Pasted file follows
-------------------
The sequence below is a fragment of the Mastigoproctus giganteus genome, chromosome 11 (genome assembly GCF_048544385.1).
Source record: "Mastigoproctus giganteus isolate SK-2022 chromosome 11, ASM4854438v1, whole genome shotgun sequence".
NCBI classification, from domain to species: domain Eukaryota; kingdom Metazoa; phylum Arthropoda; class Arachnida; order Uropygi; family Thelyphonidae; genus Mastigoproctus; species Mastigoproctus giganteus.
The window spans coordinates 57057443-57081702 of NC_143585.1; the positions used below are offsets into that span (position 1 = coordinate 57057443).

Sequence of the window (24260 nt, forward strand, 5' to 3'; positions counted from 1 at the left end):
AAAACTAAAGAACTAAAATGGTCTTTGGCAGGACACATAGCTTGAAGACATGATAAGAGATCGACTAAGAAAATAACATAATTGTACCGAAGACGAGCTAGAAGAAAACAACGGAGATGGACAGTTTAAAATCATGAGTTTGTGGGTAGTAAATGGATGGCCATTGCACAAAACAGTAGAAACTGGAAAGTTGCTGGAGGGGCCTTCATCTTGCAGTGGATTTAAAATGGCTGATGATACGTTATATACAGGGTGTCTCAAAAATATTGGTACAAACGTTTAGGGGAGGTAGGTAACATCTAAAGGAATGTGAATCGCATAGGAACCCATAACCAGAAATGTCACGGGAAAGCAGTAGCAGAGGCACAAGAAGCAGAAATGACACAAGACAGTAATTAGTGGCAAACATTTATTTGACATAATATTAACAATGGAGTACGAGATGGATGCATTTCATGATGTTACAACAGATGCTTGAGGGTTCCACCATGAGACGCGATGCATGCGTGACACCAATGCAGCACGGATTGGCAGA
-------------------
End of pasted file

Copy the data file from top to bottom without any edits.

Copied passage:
The sequence below is a fragment of the Mastigoproctus giganteus genome, chromosome 11 (genome assembly GCF_048544385.1).
Source record: "Mastigoproctus giganteus isolate SK-2022 chromosome 11, ASM4854438v1, whole genome shotgun sequence".
NCBI classification, from domain to species: domain Eukaryota; kingdom Metazoa; phylum Arthropoda; class Arachnida; order Uropygi; family Thelyphonidae; genus Mastigoproctus; species Mastigoproctus giganteus.
The window spans coordinates 57057443-57081702 of NC_143585.1; the positions used below are offsets into that span (position 1 = coordinate 57057443).

Sequence of the window (24260 nt, forward strand, 5' to 3'; positions counted from 1 at the left end):
AAAACTAAAGAACTAAAATGGTCTTTGGCAGGACACATAGCTTGAAGACATGATAAGAGATCGACTAAGAAAATAACATAATTGTACCGAAGACGAGCTAGAAGAAAACAACGGAGATGGACAGTTTAAAATCATGAGTTTGTGGGTAGTAAATGGATGGCCATTGCACAAAACAGTAGAAACTGGAAAGTTGCTGGAGGGGCCTTCATCTTGCAGTGGATTTAAAATGGCTGATGATACGTTATATACAGGGTGTCTCAAAAATATTGGTACAAACGTTTAGGGGAGGTAGGTAACATCTAAAGGAATGTGAATCGCATAGGAACCCATAACCAGAAATGTCACGGGAAAGCAGTAGCAGAGGCACAAGAAGCAGAAATGACACAAGACAGTAATTAGTGGCAAACATTTATTTGACATAATATTAACAATGGAGTACGAGATGGATGCATTTCATGATGTTACAACAGATGCTTGAGGGTTCCACCATGAGACGCGATGCATGCGTGACACCAATGCAGCACGGATTGGCAGA